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the Complete Review
the complete review - fiction

     

A Touch of Love

by
Jonathan Coe


general information | our review | links | about the author

To purchase A Touch of Love



Title: A Touch of Love
Author: Jonathan Coe
Genre: Novel
Written: 1989
Length: 156 pages
Availability: A Touch of Love - US
A Touch of Love - UK
A Touch of Love - Canada
A Touch of Love - India
Une touche d'amour - France
L'amore non guasta - Italia

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Our Assessment:

B+ : well thought through, poignant, and funny

See our review for fuller assessment.




The complete review's Review:

       A Touch of Love is an unpredictable and interesting little book. Centered around long-time graduate student Robin Grant who can't seem to get his thesis done, Coe circles obliquely around his subject. The artful construction of the novel -- intricate without being irritatingly complex -- is one of the pleasures of the novel, Coe's writing another.
       There are four parts to the novel (and a postscript), covering a time frame from April to December of 1986. Each part includes a story written by Robin, short fictions read by the other characters in the hope or illusion of the stories shedding some light on Robin. The stories themselves are fine as well, not nearly as artificial as such an authorial trick usually winds up being. Both in them and in the rest of the narrative Coe's own authorial command is always convincing, only rarely slipping to where it might seem contrived.
       Robin seems to be have become more depressed as the novel opens, and an old classmate from university -- Ted, who married Katharine, the woman Robin believes he might have been meant for -- drops by for a visit. They used to be friends but now lead very different lives, and Coe adeptly shows how they have grown apart. Even their memories of the past differ. In this, the longest section of the book, Coe carefully builds up the background for the rest.
       Robin does not appear in the second section, a few months later, but we find out that he has been accused of an improper act. His lawyer reads one of his stories, and she -- herself another lost soul, in a marriage that is falling apart -- is ultimately convinced that Robin should change his plea from not guilty to one of guilty. It is as much a legal decision (as a first offender Robin will not be treated harshly if he pleads guilty) as anything, but the ramifications of her decision, which Robin will take as a sign that she has lost faith in him, are far greater than expected.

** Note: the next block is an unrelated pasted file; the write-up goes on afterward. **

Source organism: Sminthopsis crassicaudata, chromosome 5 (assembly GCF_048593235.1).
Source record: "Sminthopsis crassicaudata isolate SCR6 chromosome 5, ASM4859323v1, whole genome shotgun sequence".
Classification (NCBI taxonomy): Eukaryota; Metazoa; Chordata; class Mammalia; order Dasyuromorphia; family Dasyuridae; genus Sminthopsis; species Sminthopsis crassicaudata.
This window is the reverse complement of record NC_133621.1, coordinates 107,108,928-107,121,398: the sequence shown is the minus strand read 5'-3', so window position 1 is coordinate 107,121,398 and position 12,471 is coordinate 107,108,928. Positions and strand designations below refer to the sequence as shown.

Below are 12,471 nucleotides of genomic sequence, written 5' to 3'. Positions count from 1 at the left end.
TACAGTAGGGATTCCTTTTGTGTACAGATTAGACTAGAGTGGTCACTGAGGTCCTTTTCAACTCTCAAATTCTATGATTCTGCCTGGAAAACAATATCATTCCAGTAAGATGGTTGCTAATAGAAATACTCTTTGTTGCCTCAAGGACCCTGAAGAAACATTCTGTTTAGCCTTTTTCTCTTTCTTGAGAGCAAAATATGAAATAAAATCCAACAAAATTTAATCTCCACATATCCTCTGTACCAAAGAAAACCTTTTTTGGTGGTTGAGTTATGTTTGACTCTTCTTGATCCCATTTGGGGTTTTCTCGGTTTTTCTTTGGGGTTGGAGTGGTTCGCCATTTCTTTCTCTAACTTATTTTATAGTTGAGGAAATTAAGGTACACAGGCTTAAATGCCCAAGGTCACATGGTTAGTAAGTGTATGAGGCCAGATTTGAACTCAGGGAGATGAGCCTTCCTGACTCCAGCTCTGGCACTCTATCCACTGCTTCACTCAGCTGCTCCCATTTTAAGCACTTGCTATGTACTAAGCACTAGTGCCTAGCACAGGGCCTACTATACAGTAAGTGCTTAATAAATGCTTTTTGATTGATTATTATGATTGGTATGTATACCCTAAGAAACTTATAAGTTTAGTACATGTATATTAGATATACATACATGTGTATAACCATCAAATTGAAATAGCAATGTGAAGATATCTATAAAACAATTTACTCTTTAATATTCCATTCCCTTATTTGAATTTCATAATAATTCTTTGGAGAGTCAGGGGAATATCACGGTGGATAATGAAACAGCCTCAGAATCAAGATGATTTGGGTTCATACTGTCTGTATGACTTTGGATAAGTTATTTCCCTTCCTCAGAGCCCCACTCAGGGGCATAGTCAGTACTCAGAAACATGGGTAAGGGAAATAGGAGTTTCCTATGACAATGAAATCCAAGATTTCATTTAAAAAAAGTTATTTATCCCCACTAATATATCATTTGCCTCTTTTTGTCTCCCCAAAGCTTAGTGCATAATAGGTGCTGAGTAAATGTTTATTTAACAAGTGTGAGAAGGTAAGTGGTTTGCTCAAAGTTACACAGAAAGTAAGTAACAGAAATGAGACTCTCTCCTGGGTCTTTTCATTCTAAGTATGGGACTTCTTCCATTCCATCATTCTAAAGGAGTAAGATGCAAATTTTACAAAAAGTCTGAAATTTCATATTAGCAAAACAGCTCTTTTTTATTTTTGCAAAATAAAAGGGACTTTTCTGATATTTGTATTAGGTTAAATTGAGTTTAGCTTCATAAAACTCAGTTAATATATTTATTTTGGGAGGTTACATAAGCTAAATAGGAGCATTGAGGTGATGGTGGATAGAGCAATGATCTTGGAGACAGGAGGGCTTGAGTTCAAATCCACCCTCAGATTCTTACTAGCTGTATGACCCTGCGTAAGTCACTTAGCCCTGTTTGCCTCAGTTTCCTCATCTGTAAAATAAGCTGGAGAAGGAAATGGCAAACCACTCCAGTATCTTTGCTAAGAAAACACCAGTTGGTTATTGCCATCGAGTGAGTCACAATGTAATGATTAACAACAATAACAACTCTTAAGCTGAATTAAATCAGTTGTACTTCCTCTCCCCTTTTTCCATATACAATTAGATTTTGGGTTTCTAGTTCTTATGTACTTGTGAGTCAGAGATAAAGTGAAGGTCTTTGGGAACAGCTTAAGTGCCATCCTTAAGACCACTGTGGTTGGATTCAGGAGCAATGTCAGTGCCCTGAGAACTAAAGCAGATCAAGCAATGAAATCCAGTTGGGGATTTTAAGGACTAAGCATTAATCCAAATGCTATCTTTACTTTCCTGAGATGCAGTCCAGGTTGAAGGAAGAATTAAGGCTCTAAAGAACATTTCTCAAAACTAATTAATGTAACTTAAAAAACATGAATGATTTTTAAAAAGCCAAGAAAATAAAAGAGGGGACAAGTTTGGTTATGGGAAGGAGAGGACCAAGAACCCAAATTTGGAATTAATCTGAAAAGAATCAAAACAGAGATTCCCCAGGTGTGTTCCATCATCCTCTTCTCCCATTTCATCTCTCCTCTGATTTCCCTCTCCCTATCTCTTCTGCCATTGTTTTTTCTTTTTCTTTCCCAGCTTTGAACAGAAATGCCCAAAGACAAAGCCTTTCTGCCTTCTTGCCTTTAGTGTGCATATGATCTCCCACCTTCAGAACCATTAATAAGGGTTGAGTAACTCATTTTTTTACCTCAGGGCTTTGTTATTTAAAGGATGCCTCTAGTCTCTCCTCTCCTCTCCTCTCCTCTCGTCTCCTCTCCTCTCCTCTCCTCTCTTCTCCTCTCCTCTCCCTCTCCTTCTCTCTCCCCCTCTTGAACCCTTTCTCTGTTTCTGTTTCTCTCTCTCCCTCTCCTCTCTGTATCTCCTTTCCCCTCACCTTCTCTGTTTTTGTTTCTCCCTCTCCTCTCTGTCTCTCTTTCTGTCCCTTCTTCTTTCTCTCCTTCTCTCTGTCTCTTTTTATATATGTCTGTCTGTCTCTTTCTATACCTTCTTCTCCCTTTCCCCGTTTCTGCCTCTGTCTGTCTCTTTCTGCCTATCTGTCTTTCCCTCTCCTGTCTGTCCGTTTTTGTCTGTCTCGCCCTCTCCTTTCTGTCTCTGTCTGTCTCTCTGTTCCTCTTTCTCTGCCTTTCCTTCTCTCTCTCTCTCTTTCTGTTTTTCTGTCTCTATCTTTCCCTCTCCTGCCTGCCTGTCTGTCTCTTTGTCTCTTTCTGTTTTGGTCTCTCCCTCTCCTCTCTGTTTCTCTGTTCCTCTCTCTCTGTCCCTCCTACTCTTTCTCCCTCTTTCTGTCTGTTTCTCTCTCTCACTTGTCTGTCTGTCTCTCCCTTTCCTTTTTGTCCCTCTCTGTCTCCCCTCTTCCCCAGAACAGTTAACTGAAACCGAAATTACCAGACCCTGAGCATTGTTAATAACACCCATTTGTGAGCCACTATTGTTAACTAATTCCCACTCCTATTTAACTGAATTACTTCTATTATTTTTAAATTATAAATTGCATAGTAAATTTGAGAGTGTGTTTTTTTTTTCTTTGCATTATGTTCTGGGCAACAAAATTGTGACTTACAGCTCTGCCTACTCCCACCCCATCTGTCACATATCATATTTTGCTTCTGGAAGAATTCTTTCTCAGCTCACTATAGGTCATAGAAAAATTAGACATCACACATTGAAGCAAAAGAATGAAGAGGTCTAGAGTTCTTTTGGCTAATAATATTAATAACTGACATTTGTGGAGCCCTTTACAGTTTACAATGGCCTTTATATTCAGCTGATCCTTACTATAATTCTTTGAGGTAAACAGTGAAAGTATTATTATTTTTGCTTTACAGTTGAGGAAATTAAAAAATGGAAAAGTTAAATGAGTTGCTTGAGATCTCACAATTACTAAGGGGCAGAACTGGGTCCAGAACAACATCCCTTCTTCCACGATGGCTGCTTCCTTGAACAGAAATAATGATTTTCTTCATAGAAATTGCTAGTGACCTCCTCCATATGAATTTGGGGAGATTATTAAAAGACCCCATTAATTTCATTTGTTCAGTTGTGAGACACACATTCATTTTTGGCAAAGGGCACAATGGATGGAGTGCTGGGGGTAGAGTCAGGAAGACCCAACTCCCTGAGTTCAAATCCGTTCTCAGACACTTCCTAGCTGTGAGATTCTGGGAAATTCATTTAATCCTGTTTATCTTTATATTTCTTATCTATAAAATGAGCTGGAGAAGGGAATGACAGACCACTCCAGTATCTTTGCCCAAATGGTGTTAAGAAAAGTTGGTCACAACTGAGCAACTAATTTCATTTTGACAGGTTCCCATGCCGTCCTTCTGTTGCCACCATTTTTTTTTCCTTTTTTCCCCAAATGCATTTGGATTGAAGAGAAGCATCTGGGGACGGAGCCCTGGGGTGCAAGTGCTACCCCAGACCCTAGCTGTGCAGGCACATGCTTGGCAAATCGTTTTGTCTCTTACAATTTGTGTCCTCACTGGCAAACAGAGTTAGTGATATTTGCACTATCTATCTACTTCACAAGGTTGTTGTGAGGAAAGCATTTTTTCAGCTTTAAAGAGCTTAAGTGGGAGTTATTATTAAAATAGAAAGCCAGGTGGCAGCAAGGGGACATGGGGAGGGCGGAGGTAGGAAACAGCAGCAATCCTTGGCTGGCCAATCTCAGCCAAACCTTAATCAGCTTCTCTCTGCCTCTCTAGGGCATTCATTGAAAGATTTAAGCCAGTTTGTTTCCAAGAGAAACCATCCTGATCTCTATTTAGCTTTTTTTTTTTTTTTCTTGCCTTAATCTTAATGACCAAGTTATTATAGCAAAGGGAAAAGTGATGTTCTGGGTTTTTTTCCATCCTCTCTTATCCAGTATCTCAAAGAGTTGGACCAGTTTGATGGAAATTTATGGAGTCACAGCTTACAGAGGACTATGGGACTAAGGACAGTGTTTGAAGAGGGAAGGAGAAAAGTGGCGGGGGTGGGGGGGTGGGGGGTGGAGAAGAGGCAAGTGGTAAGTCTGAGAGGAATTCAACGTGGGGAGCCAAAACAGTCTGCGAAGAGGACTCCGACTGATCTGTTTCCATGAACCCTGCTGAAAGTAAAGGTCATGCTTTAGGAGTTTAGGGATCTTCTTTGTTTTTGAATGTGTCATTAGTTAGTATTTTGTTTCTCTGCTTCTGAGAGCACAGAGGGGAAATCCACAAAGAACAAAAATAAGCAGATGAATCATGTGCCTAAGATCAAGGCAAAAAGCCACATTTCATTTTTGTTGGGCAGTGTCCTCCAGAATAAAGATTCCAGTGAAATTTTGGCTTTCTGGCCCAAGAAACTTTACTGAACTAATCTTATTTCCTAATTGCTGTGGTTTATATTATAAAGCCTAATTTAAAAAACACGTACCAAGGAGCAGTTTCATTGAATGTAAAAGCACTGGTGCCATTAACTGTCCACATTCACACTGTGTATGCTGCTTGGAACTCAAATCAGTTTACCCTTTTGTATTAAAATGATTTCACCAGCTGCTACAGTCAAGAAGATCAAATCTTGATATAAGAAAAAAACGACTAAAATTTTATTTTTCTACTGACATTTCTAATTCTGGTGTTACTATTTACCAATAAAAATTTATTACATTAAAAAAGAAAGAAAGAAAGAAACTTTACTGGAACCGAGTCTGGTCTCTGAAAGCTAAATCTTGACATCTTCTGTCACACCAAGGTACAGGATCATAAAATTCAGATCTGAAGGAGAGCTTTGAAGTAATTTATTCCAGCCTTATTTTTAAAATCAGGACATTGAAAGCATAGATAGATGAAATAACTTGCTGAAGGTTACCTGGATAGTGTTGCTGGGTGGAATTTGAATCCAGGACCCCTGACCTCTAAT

The third section reverts to Robin again, and elaborates on his relationship with the foreign student Aparna, a friend with whom he has never quite become intimate. Displaced Aparna enjoyed brief popularity years earlier as an exotic appearance at the university, but she too wants a different role -- and she too is unable to finish her thesis, unable to meet those expectations her advisor has. (Aparna as stereotype is the book's greatest failing -- Coe does not entirely convince with this exotic/foreign mumbo-jumbo: it seems far too dated or provincial an outlook to be believable in 1980's England.)
       Robin again only figures peripherally in the last section as his friends and his lawyer try to make sense of how he finally chose to deal with his situation. There is another story of his, and again it yields some clues.
       The book is filled with lonely and lost people. It is about a search for love and a search for meaning, and many of the characters -- Robin, Aparna, his lawyer, most of his friends -- are too tentative and unwilling to grasp at the opportunities they have. Aparna writes the postscript, having fled from the university and her thesis, wondering whether she and Robin could have had a different sort of relationship. Coe offers no easy answers, and he evokes the fleeting and delicate fabric of love and its possibility extremely well.
       It is not your usual university tale of lost souls. Poignant, yes, but almost none of the characters are boringly self-pitying (as is the norm in such tales). We can understand most of Robin's frustration, and it touches us.
       It is a small and varied book, Coe showing off what he can do and building up a very satisfactory structure. A thoughtful novel, we recommend it quite highly.

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Links:

A Touch of Love: Reviews: Jonathan Coe: Other books by Jonathan Coe under review: Other books of interest under review:
  • See Index of Contemporary British fiction at the complete review

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About the Author:

       Born in 1961, Jonathan Coe attended Cambridge and Warwick universities. He is the author of several novels.

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